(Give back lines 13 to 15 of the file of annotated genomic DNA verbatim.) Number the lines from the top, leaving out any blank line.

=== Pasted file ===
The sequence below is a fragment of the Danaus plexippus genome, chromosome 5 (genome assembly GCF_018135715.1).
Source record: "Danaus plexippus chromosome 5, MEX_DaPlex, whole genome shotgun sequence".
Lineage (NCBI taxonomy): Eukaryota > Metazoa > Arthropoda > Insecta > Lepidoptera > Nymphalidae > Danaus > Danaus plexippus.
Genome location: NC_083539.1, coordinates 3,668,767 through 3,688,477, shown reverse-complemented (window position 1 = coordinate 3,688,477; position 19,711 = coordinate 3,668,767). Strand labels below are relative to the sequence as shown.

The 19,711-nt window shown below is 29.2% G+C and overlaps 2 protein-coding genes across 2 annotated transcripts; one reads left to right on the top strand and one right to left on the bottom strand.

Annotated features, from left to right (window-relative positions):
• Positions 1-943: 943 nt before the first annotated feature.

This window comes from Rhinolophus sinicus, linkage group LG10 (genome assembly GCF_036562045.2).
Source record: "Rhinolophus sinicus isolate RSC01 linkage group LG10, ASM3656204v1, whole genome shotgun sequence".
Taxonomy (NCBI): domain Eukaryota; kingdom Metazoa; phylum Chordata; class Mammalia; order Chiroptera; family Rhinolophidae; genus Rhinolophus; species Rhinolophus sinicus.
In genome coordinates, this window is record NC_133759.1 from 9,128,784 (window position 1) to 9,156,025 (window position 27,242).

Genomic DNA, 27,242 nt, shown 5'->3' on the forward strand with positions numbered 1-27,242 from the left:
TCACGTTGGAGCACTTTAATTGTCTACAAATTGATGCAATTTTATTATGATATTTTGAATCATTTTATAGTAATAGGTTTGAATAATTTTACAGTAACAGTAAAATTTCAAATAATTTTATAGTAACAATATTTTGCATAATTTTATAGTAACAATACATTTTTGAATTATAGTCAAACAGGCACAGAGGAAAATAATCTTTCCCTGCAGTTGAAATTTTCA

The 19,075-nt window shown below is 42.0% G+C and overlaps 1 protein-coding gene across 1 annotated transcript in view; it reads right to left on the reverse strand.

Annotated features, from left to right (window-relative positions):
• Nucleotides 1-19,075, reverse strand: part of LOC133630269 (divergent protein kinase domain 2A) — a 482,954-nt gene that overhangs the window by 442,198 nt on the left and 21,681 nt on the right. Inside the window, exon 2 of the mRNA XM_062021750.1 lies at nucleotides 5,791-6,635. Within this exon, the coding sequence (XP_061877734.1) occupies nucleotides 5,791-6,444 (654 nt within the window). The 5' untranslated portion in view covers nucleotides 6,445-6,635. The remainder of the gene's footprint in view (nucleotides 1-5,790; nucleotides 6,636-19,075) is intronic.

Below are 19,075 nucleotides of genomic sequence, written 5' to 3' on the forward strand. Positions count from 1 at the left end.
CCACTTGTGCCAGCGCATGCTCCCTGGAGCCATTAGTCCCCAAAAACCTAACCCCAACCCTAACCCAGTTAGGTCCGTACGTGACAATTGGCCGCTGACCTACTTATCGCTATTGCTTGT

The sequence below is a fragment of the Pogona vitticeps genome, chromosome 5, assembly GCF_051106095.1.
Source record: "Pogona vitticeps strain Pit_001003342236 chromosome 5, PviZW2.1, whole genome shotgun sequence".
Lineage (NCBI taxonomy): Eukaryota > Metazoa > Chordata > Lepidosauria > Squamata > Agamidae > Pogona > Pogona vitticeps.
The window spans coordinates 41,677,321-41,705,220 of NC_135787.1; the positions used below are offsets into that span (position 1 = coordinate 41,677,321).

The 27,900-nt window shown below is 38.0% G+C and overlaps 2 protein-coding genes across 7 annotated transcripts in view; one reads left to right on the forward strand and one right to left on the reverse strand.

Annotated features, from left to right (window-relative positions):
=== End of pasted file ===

TCACGTTGGAGCACTTTAATTGTCTACAAATTGATGCAATTTTATTATGATATTTTGAATCATTTTATAGTAATAGGTTTGAATAATTTTACAGTAACAGTAAAATTTCAAATAATTTTATAGTAACAATATTTTGCATAATTTTATAGTAACAATACATTTTTGAATTATAGTCAAACAGGCACAGAGGAAAATAATCTTTCCCTGCAGTTGAAATTTTCA

The 19,075-nt window shown below is 42.0% G+C and overlaps 1 protein-coding gene across 1 annotated transcript in view; it reads right to left on the reverse strand.

Annotated features, from left to right (window-relative positions):